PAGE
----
184 pages, no illustrations
Reprint of Durrell's account of his expedition to the island of Madagascar to rescue the endangered aye-aye and bring pairs into captivity and start a breeding programme in Jersey Zoo.
"A renegade who was right . . . He was truly a man before his time"
- Sir David Attenborough
"If animals, birds and insects could speak, they would possibly award Mr Gerald Durrell one of their first Nobel prizes"
- Times Literary Supplement
"Durrell has an uncanny knack of discovering human as well as animal eccentricities"
- Sunday Telegraph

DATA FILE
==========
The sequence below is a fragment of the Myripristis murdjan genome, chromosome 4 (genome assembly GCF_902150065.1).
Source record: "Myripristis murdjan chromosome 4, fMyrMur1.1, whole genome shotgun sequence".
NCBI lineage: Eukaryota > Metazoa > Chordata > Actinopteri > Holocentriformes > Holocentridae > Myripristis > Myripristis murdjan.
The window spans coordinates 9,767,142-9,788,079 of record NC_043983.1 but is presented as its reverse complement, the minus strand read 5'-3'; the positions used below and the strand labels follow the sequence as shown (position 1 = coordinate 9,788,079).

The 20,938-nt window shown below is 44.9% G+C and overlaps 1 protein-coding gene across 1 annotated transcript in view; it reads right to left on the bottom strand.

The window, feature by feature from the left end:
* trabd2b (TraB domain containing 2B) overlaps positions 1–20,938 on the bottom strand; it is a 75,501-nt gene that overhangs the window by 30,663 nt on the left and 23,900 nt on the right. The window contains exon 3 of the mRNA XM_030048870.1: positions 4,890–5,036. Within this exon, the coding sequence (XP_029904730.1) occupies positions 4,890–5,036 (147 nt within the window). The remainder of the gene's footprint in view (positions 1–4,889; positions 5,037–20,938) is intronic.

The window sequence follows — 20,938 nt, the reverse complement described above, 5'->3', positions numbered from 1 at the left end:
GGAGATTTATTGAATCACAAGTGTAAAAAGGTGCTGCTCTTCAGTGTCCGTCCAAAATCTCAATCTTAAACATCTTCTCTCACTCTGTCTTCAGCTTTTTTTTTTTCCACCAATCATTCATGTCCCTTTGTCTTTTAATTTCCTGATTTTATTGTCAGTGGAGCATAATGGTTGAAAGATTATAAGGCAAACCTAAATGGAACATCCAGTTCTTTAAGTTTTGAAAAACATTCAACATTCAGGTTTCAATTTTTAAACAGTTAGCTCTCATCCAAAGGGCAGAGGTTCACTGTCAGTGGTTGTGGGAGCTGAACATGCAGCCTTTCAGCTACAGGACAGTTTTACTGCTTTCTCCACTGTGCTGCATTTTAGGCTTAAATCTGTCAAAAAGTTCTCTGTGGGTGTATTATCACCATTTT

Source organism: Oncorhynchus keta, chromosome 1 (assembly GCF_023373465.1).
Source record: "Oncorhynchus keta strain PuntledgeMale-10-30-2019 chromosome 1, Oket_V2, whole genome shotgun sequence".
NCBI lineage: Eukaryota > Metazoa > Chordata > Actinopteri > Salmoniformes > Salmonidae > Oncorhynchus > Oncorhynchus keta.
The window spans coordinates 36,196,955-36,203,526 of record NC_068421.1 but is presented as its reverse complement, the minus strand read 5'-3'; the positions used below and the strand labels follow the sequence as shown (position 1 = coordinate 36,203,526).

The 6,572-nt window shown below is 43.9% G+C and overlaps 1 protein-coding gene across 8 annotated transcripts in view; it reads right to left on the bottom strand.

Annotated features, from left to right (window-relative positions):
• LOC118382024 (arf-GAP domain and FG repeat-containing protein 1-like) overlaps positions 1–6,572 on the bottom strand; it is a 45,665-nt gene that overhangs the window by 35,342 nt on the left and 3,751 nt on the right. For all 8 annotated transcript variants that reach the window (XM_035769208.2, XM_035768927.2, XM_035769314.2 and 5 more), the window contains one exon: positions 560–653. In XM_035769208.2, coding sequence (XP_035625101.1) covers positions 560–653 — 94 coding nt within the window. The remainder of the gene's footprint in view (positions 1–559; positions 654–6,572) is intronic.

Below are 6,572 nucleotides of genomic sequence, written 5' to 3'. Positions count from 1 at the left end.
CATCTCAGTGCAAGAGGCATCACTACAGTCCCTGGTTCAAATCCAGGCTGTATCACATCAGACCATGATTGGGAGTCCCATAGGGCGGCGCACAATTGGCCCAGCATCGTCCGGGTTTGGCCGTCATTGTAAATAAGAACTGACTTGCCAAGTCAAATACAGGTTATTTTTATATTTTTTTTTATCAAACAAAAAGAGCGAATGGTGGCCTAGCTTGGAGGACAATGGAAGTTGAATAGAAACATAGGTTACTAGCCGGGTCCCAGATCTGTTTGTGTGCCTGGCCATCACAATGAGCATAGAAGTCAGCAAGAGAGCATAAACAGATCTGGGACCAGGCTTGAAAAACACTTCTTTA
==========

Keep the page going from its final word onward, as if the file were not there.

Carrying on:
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Gerald Durrell was born in Jamshedpur, India, in 1925. He returned to England in 1928 before settling on the island of Corfu with his family. In 1945 he joined the staff of Whipsnade Park as a student keeper, and in 1947 he led his first animal-collecting expedition to the Cameroons. He later undertook numerous further expeditions, visiting Paraguay, Argentina, Sierra Leone, Mexico, Mauritius, Assam and Madagascar. His first television programme, Two in the Bush¸ which documented his travels to New Zealand, Australia and Malaya was made in 1962; he went on to make seventy programmes about his trips around the world. In 1959 he founded the Jersey Zoological Park, and in 1964 he founded the Jersey Wildlife Preservation Trust. He was awarded the OBE in 1982. Encouraged to write about his life's work by his brother, Durrell published his first book, The Overloaded Ark, in 1953. It soon became a bestseller and he went on to write thirty-six other titles, including My Family and Other Animals, The Bafut Beagles, Encounters with Animals, The Drunken Forest, A Zoo in My Luggage, The Whispering Land, Menagerie Manor, The Amateur Naturalist and The Aye-Aye and I. Gerald Durrell died in 1995.